If you think about it, there aren’t that many instantly recognizable products, out there – things that you would look at and right away know their identity and character. For a car to achieve that status, of being a global icon, it has to be something really special. And that is everyone respects and admires Porsche. It is the automobile equivalent of the Coca-Cola bottle, or the iPhone.
Now, that quality of being a highly recognizable icon – a celebrity car, if you will – belongs only to the 911, which is the face of Porsche. But over the past 70 years the German manufacturer has made a great number of other amazing sports cars that deserve, at the very least, a salute. That’s what we’re going to try to do here. We want to pay homage to the greatest car maker of them all through a brief look at Porsche’s history and evolution.
Yes, yes, that puts us in the Porsche camp rather than the Ferrari camp if a division is absolutely necessary. But we reckon an unbiased, objective observer of facts would still give that lofty title to Porsche.
Ferrari is often praised as being the vision of a genius taken to amazing heights. Well, that is also the case with Porsche. For something to become iconic it needs to be the vision of just one man and not the work of a committee. 70 years ago Ferry Porsche made his vision a reality by making the 356. A groundbreaking sports car by the standards of its time, the 356 featured a four-cylinder VW Volkswagen flat engine – granted, not the most glamorous of choices, but something that went on to achieve cult status. Since the beginning Porsche knew he wanted to form a proper business, as shown by the fact even his first model came in a bunch of variants such as coupe, cabriolet, and speedster, a tradition that continues to this very day with every single model the company produces.
People also talk about Ferrari being a family business. Porsche is also like that, though it’s not talked about very often. For instance, did you know that when they decided to return to Stuttgart from Gmünd, where they’d set up shop at the outbreak of World War II, the first Porsche office was established in the family villa? These little anecdotes are what make this brand so cool. In any case, the return to Stuttgart marked the beginning of Porsche’s legend. Here the iconic crest was formed, and here was born what was to become the king of all sports cars, the most recognizable automobile in history. It was the 911, though it wasn’t called that in the beginning. When it was first designed, the signature Porsche sports car was called the 901. But objections from Peugeot who had dibs on all monikers with a 0 in the middle forced Porsche to rename it. So I guess we have to thank Peugeot for their obnoxiousness!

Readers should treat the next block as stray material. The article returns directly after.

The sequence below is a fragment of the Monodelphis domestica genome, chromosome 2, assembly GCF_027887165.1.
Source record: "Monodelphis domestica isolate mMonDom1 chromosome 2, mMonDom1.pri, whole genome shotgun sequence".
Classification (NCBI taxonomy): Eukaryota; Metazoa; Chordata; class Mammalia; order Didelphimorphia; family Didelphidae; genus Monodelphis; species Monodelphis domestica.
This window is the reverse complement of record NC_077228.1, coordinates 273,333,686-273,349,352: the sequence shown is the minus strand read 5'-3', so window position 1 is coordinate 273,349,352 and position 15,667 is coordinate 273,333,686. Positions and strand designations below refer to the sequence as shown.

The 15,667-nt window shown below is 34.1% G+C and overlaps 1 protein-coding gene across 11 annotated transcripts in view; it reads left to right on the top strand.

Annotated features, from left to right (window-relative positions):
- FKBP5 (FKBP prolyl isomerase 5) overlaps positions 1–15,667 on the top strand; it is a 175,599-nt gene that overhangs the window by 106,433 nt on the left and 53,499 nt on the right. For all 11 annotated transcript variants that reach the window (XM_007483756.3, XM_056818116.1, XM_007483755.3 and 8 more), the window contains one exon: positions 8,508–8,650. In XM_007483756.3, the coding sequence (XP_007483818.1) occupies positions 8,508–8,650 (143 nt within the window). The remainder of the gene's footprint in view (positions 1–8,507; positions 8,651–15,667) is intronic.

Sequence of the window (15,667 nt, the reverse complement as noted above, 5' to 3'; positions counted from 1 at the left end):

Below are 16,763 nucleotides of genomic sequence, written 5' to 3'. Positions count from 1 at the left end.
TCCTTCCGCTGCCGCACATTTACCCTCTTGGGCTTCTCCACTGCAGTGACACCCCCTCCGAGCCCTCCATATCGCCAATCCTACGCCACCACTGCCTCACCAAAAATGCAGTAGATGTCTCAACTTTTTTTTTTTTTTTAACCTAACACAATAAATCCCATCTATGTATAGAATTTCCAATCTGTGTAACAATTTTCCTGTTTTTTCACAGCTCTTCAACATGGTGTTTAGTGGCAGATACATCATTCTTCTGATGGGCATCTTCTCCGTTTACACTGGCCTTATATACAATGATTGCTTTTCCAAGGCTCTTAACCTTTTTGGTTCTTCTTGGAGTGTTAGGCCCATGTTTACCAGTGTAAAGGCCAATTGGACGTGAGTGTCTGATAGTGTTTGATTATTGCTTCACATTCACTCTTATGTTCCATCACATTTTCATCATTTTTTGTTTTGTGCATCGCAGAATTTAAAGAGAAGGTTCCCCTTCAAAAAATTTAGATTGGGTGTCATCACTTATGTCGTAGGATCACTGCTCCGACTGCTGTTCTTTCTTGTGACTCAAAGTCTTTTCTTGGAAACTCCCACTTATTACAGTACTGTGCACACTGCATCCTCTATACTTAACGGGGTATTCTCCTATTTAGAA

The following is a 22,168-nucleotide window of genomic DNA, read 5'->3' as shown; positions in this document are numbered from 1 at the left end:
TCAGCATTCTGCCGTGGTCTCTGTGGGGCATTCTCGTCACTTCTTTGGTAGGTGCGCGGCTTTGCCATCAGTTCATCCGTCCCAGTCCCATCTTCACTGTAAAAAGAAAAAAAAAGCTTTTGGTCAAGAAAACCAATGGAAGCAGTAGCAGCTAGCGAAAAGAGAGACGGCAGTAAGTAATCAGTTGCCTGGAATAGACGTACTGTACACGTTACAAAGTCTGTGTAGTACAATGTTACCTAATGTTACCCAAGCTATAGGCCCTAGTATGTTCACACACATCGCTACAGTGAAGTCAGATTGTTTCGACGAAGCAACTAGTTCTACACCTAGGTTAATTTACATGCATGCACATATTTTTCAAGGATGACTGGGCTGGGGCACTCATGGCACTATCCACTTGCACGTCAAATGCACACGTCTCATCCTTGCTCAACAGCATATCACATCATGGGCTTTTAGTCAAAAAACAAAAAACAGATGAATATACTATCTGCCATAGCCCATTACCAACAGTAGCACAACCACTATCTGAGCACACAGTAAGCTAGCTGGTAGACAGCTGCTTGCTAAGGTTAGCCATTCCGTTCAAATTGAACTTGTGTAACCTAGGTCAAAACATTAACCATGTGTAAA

Over the years the 911 has got a lot of stick for remaining stubbornly rear-engined. There has been even more complains about the design, which in spite of some serious changes has remained pretty much the same shape as it was first conceived. What a lot of haters don’t realize is that very stubbornness is the reason Porsche 911 is such an icon today. If it were to go with the trend and change drastically with every new version to please the public’s taste it would have been yet another faceless, characterless cars, utterly forgettable. That is not to say Porsche have been hard-headed about it. For example, being air-cooled has always been a defining feature of the 911. But when that technology had ran its course they set it aside and employed more efficient methods. That is happening again today with the hybridization and electrification of the new models.
So the 911 went to conquer the world, become the poster on many a young man’s walls, the sweetest dream, the ultimate sign of success. Owning a 911 is a social statement now. It is conclusive proof that you have made it. Of course, depending on what version of the car you choose, you are ranked on the social ladder, but that is beside the point. So large is the shadow of the 911 that for many many years it was thought by many to be the only Porsche model they made. The 914s, the 944s, the 928s, all great cars, were buried under the 911’s heavy clout. It changed, obviously, with the arrival of the modern flock of Porsche – stuff like the Boxster, the Cayenne and the Panamera. But the reason these models were successful at getting out of the 911’s shadow was because they were conceived or inspired by the 911. The Panamera is the four-door 911. And the Cayenne is the 911 SUV.
We hope this brief eulogy succeeded at shedding some light on why we think so highly of Porsche and how the brand came to be the icon that it is today. There is no time or space here to go into details about every model, or to give an account the brand’s glorious motorsport history. Suffice to say, even those who are firmly established themselves in the opposition camp cannot help but marvel at the excellence of Ferdinand Porsche’s original vision.
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